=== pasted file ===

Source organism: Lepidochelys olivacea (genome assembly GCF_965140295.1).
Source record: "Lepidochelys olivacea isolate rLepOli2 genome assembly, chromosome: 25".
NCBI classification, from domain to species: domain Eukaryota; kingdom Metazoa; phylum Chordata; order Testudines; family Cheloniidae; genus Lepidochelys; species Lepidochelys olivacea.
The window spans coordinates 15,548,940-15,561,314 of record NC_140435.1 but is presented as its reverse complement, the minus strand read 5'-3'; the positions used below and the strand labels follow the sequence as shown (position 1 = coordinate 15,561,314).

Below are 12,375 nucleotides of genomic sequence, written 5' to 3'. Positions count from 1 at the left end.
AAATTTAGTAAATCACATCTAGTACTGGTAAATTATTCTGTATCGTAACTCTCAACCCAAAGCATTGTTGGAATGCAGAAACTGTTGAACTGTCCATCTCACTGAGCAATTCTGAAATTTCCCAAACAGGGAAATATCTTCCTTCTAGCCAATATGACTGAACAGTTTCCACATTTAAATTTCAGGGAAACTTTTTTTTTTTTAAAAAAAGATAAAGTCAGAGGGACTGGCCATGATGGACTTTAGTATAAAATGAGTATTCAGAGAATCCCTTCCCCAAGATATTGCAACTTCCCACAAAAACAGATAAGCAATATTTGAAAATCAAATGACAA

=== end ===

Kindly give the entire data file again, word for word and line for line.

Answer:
Source organism: Lepidochelys olivacea (genome assembly GCF_965140295.1).
Source record: "Lepidochelys olivacea isolate rLepOli2 genome assembly, chromosome: 25".
NCBI classification, from domain to species: domain Eukaryota; kingdom Metazoa; phylum Chordata; order Testudines; family Cheloniidae; genus Lepidochelys; species Lepidochelys olivacea.
The window spans coordinates 15,548,940-15,561,314 of record NC_140435.1 but is presented as its reverse complement, the minus strand read 5'-3'; the positions used below and the strand labels follow the sequence as shown (position 1 = coordinate 15,561,314).

Below are 12,375 nucleotides of genomic sequence, written 5' to 3'. Positions count from 1 at the left end.
AAATTTAGTAAATCACATCTAGTACTGGTAAATTATTCTGTATCGTAACTCTCAACCCAAAGCATTGTTGGAATGCAGAAACTGTTGAACTGTCCATCTCACTGAGCAATTCTGAAATTTCCCAAACAGGGAAATATCTTCCTTCTAGCCAATATGACTGAACAGTTTCCACATTTAAATTTCAGGGAAACTTTTTTTTTTTTAAAAAAAGATAAAGTCAGAGGGACTGGCCATGATGGACTTTAGTATAAAATGAGTATTCAGAGAATCCCTTCCCCAAGATATTGCAACTTCCCACAAAAACAGATAAGCAATATTTGAAAATCAAATGACAA